President Trump’s desire to have a coronavirus vaccine approved before the election will likely not come to fruition as the White House approved Food and Drug Administration safety guidelines Tuesday.
The guidelines require that vaccine makers submit two months of data on the safety of their vaccine before the FDA will give it an emergency use authorization. Specifically, they must submit data on any adverse effects that patients who have taken the vaccine in Phase 3 trials may have suffered for at least two months after receiving the vaccine.
Trump has been insistent that a vaccine be approved before Election Day, but the two month requirement is almost certain to keep that from happening. Even without the guidelines, approval of a vaccine before Election Day was unlikely. Pfizer is currently the only vaccine developer far enough along in the process to receive an emergency use authorization from the FDA.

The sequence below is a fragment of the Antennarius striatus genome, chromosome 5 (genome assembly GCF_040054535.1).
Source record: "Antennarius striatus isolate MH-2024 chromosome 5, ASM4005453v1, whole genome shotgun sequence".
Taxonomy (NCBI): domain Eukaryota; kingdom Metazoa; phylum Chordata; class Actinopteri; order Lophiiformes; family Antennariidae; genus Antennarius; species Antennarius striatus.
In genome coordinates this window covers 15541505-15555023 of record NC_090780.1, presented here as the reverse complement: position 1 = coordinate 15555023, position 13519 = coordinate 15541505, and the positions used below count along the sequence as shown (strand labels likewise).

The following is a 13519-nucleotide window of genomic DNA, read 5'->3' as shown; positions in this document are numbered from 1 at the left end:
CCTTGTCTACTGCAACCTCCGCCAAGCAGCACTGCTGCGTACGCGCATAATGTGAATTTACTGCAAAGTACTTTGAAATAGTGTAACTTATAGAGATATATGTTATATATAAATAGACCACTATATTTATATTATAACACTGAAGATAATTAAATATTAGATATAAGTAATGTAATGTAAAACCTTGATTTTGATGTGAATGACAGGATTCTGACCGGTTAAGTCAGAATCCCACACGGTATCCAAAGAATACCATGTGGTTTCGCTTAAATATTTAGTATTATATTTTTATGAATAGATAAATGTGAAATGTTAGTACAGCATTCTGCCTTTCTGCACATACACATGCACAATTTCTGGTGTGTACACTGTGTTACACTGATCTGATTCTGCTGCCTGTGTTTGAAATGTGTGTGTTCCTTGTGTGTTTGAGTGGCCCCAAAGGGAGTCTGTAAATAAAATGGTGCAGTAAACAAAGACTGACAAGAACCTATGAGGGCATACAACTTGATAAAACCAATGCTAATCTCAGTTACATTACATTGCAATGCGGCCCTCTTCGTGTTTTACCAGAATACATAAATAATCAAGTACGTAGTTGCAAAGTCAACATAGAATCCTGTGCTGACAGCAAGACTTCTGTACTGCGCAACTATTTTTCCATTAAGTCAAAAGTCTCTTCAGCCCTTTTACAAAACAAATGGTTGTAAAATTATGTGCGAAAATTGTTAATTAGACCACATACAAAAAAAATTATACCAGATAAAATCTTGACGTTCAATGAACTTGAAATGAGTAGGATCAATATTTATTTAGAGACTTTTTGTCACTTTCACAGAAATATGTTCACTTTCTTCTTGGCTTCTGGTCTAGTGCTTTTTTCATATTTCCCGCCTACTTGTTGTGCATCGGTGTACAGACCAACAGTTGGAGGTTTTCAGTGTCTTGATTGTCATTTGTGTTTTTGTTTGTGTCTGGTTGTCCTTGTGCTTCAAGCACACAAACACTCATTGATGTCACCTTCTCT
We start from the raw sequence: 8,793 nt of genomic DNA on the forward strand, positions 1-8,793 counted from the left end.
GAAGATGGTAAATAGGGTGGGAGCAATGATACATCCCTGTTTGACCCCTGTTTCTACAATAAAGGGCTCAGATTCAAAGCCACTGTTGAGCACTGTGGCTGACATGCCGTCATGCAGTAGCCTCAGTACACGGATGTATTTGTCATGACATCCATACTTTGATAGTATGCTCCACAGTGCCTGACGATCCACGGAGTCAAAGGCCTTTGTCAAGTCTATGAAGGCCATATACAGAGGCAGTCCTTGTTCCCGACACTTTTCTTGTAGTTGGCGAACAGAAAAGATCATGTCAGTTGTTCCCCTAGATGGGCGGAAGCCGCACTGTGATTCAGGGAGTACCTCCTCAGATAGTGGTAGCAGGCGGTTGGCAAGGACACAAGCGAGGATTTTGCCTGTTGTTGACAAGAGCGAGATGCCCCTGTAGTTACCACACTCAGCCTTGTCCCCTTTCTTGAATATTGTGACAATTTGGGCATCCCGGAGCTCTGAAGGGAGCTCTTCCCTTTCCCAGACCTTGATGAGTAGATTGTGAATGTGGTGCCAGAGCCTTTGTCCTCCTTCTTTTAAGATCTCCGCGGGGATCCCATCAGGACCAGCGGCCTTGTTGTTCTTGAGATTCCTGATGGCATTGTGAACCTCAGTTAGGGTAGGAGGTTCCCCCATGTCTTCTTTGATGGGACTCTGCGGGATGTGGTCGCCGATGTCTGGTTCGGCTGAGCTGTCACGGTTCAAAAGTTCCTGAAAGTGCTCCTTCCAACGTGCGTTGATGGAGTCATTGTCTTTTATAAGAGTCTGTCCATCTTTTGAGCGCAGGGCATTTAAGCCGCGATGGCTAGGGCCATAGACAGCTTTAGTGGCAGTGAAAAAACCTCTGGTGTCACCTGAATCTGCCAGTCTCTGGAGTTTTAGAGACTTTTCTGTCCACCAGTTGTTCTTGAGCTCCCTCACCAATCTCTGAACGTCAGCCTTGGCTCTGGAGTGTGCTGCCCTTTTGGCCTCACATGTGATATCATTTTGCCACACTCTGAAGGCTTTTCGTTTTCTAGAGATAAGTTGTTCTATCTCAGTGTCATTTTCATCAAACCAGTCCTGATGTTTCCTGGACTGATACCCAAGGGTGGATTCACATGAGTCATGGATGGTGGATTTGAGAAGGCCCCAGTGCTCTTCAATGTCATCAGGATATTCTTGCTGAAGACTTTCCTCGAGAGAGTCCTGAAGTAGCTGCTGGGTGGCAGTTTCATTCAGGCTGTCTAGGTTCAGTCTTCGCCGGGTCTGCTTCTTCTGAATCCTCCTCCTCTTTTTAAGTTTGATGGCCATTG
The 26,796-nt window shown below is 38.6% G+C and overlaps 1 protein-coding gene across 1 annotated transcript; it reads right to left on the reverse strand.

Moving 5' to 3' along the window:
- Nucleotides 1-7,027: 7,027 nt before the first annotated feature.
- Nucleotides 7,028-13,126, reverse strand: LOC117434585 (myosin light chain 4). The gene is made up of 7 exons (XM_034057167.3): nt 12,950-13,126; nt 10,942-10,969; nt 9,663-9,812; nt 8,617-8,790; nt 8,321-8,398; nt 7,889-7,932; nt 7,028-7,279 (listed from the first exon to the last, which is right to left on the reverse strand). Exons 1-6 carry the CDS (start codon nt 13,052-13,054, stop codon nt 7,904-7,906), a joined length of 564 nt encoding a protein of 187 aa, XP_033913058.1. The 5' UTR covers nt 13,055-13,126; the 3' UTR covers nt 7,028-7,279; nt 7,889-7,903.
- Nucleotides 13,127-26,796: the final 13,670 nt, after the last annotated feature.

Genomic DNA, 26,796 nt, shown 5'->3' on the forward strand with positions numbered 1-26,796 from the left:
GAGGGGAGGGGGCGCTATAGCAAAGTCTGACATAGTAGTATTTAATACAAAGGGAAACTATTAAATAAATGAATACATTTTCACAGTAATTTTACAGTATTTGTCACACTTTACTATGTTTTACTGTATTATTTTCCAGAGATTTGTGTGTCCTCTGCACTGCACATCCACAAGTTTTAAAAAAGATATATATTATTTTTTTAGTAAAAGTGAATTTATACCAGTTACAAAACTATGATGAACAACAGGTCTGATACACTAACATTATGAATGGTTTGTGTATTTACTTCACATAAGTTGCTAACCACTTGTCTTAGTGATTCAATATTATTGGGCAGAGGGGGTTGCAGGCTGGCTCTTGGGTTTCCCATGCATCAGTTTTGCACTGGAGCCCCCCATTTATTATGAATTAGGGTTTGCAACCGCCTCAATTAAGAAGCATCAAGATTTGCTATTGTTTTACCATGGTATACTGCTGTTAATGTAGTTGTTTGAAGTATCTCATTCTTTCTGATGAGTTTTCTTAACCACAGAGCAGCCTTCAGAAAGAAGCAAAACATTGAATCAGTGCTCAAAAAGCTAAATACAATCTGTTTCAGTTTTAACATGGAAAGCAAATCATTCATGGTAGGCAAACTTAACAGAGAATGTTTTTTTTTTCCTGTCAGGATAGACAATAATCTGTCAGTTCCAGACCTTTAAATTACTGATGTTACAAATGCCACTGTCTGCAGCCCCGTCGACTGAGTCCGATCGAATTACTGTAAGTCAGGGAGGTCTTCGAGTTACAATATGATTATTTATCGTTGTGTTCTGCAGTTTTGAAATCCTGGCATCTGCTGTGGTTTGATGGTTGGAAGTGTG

On Monday, the White House had blocked the safety guidelines, saying there was “no clinical or medical reason” for the additional requirement. It is not yet clear why the White House changed its position.
After the White House blocked the standard, the FDA sought other ways to impose it, including having an outside advisory committee enforce it.
That committee, called the Vaccines and Related Biological Products Advisory Committee, released its briefing document Tuesday for its meeting on Oct. 22. It included the two-month safety guideline.